Allen Stone’s band warmed up the crowd with a variation on James Brown’s “Sex Machine” prior to his taking stage at the 9:30 Club Thursday night. If you didn’t know what the soul-singing wunderkind from Washington state looked like before he emerged, you might have thought they brought out the wrong guy. In his wide-brimmed hat, Western-style knit parka, and large glasses he looked less like a singer and more like a nerdy cowboy about to rob a stagecoach before heading to Old Mexico.
But then he started singing (the appropriate-for-DC “What I’ve Seen,” in which he talks about how “politicians manipulate minds”) and any discussion of his appearance went out the window. Stone’s voice is darn near perfect for the kind of uplifting party/soul music he performs. At its best, it’s a voice that’s often compared to Stevie Wonder’s - while that’s not as evident on his records, it becomes very clear live, especially on songs like “Celebrate Tonight” and “Sleep,” arguably his most popular song.
At only 25, Stone is already a master showman and worked the crowd magnificently. He constantly bounced all over the stage, repeatedly engaged with the capacity crowd and urged them to dance, and said “Washington, DC” more times in one night than a city councilman says it in a year. At one point Stone divided the room in half for a “dance-off,” noting that people had no excuse for not dancing since he himself had been dancing all night and was from “one of the most rhythmically challenged areas of the United States.” His relentless enthusiasm for performing is infectious.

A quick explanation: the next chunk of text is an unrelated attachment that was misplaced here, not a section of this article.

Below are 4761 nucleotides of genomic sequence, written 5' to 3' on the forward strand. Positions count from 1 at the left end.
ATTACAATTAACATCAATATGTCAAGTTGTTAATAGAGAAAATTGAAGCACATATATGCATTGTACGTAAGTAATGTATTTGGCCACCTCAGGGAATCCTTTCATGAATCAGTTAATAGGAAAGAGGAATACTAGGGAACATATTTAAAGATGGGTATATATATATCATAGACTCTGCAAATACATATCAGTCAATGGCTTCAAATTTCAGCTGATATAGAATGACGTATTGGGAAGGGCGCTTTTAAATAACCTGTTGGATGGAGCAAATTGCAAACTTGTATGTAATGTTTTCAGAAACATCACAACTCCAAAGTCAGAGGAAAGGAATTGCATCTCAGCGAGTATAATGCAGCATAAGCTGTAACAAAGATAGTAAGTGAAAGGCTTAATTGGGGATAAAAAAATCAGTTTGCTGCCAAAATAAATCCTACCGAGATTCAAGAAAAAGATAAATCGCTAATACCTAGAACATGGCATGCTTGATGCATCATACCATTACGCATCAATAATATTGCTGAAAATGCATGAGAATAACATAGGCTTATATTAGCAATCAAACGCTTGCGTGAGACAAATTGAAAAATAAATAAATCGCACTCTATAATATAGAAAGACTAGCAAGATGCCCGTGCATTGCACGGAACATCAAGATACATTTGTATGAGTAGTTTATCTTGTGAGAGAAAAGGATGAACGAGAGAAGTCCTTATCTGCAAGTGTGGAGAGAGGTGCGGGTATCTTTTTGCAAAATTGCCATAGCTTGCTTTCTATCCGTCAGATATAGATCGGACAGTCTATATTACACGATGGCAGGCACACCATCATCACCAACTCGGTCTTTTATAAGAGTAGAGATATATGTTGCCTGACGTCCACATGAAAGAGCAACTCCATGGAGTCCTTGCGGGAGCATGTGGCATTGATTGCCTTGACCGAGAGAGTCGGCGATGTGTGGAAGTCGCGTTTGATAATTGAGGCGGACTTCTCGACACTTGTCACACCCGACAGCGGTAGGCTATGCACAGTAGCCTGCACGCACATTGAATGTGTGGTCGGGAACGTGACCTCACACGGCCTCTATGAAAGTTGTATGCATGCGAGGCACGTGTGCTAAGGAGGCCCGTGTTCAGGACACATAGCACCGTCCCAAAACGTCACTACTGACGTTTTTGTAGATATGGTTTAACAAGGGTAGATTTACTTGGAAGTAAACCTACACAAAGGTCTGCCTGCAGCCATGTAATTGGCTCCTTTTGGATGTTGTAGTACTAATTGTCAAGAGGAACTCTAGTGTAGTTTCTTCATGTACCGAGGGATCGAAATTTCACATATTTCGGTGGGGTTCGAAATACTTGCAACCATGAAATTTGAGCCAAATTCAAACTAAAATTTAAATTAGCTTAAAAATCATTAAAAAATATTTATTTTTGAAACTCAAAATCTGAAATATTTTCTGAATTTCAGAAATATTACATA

Another frequent comparison Stone receives - one that likely doesn’t sit as well - is to Jason Mraz, and unfortunately that comparison was sometimes apt on Thursday as well. Stone played two solo acoustic songs, “Killing Time and “Bed I Made,” and though the crowd was equally Mrazmerized by these slow numbers, the juxtaposition of these songs with the more groove-laded jams performed with the help of his extraordinary band was noticeable.
But this is a small complaint, as for the majority of his 90 minute set Stone and Co. were firing on all cylinders. Songs like “Nothing to Prove” – to which the group added a teaser of Michael Jackson’s “Thriller” – and the funk-tinged “Running Game” illustrated the fantastic skill of Stone and his band. They were equally jumpy on “Contact High,” the first single of Stone’s 2011 self-titled album, and a less-reggae/more-soulful version of Bob Marley’s “Is This Love” (which may have garnered the biggest cheers of the night).
The enthusiasm of Stone’s fans was no doubt buoyed by opening act Sister Sparrow and the Dirty Birds. The Brooklyn-based nine-piece rhythm and blues juggernaut ripped through eight spectacular songs that ranged from roadhouse blues to soul to funk. Like Allen Stone, Sister Sparrow (Arleigh Kincheloe) also has an appearance that disguises the voice within, but for VERY different reasons. Kincheloe is barely five feet tall, but on songs like “No Rest” and “Eddy” the stellar been-broken-by-the-blues voice that emanates from her knows no limits. A new song, a slow blues jam called “Fight,” indicates that Kincheloe’s voice will be front and center on future Dirty Birds material as well.
The two performers presented an interesting contrast in styles; Allen Stone’s music, while certainly soulful, takes on a clean, 70s pop vibe at times (despite his assertion to the New York Times that he’s “sick and tired of soul music looking so crisp and clean and proper.”) As one fan remarked, there is “no nasty” in Stone’s music. Sister Sparrow and the Dirty Birds’ songs, on the other hand, could easily have been released on Stax Records in the mid-60s. There’s a certain danger (“nastiness,” if you will) in their R&B. To paraphrase Mr. Burns, Allen Stone was the sobering yin to Sister Sparrow’s raging yang. The two halves made for a spectacular whole on Thursday night.